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Energy intensity and environmental impact metrics of the back-end separation of ethylene plant by thermodynamic analysis

  • Mahdi Alhajji
  • Yaşar DemirelEmail author
Open Access
Original Research

Abstract

This study presents metrics of energy intensity and environmental impact of the back-end separation of ethylene plant consisting three interacting distillation columns by thermodynamic analysis. The objective is to explore the scope of reducing the energy for utilities and CO2 emissions. Thermodynamic analysis is carried out using the column targeting tool (CTT) to address the sustainability metrics of ‘Energy Intensity.’ CTT is based on the ‘Practical Near-Minimum Thermodynamic Condition’ representing a close to practical reversible column operation. Environmental impact metrics are estimated from the carbon tracking options. The carbon tracking are estimated by the CO2 emission data source of US-EPA-Rule-E9-5711 using natural gas as the primary fuel. The results show that the total reductions in exergy loss and the total hot and cold utility are around 44 and 10 %, respectively; the total reductions in carbon dioxide are around 14 %. These improvements lead to considerable reductions in the operating costs. Thermodynamic analysis helps estimating and improving the energy and environmental sustainability metrics and hence can lead to a more sustainable separation by distillation columns.

Keywords

Ethylene plant Distillation column Column targeting tool Exergy loss profiles Energy intensity Environmental impact metrics 

Introduction

Distillation-based separations consume about 40 % of the total energy used in petrochemical and chemical process industries in North America [1, 2]. The relatively high purity recovery and low relative volatility require toll distillation columns with very high installation and operating costs in ethylene plants [3]. Therefore, the olefin/paraffin separation process of ethylene, propylene and other high-volume olefin petrochemicals is highly energy-intensive, and hence impacts environment. Cryogenic distillation is the commercially viable separation; however, it consumes over 20 Gigajoules of energy for every ton of ethylene produced. This energy consumption is associated with significant greenhouse gas emission and depletion of non-renewable energy resources. Consequently, there is a strong economic incentive to reduce the costs through improved process designs for the back-end separation of ethylene by distillation [3, 4].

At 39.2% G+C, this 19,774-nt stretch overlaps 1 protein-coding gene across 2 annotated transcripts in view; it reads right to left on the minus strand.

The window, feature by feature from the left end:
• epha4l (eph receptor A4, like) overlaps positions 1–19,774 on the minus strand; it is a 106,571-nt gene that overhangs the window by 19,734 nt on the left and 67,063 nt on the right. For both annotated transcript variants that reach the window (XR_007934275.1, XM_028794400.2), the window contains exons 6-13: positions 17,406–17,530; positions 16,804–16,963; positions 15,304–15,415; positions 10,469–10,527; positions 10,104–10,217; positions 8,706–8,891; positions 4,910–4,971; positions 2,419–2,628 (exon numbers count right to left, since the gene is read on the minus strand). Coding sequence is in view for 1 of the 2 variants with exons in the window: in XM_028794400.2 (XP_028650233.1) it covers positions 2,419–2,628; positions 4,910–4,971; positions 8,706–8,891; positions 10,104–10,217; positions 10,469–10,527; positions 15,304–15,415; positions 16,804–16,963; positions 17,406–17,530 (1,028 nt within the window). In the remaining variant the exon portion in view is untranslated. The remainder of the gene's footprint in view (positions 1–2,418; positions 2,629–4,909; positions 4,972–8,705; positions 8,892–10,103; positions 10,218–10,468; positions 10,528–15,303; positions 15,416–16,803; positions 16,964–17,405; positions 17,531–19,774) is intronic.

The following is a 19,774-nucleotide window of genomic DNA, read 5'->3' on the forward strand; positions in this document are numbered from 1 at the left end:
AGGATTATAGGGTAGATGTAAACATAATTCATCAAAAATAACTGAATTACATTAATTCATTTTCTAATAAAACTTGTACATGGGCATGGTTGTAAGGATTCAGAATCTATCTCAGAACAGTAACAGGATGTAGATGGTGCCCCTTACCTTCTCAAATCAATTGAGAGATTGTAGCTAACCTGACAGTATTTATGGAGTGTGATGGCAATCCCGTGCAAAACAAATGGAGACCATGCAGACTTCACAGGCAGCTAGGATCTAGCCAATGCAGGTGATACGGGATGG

A typical distillation column resembles a heat engine [2] delivering separation work by using heat at a high temperature in the reboiler and discharging most of it to the environment at a lower temperature in the condenser [5, 6]. One of the thermodynamic methodologies to assess the distillation column operation is the column targeting tool (CTT), which is based on the practical near-minimum thermodynamic condition (PNMTC) approximation representing a practical and close to reversible operation [7, 8]. CTT exploits the capabilities for thermal and hydraulic analyses of distillation columns [4, 7] to identify the targets for possible column retrofits for (1) feed stage location, (2) reflux ratio, (3) feed conditioning, and (4) side condensing and/or reboiling to reduce the cost of utilities and improve the overall energy efficiency [9, 10, 11]. The ‘carbon tracking’ options of the Aspen Plus can help quantify the reduction in CO2 emission in a simulation environment [8].

Sustainability has environmental, economic, and social dimensions [12, 13] and requires the responsible use of energy resources and reduction in CO2 emission. The three intersecting dimensions illustrate the 3D-sustainability metrics that include nonrenewable energy use, toxic, and pollutant emissions per unit product [14, 15]. If nonrenewable, energy usage affects environment adversely through the emission of pollutants such as CO2. Therefore, a comparative assessment with the sustainability metrics may prove useful in identifying the scope for retrofits for possible reductions of the waste energy and emission of CO2 for the three interacting distillation columns of a typical ethylene plant. The energy metrics are estimated from the CTT, while the carbon emission from the data source of US-EPA-Rule-E9-5711 using the fuel source of natural gas.

Ethylene plant

Ethylene is produced by steam cracking in which light hydrocarbons are heated to 750–950 °C, inducing numerous reactions. Ethylene is separated from the resulting complex mixture by repeated compression and distillation processes. The separation of ethylene from ethane by distillation is normally the final step in the production of ethylene. The separation of ethylene is expensive because (1) the required purity of ethylene usually exceeds 99.9 % and (2) the relative volatility of ethylene to ethane is moderately small ranging from about 1.13 for high-pressure mixtures rich in ethylene to 2.34 for low-pressure mixtures rich in ethane. Ethylene fractionation separates ethylene as a highly pure overhead product, 99.9 wt%, free of olefins, acetylenes, dienes, and water. Ethylene production is close to the historic mid-range of 145 million lb/day in the U. S. States. Global production of ethylene was about 141 million mt in 2011 [3]. Approximately 90 % of ethylene is used to produce ethylene oxide, ethylene dichloride, ethyl benzene, and polyethylene.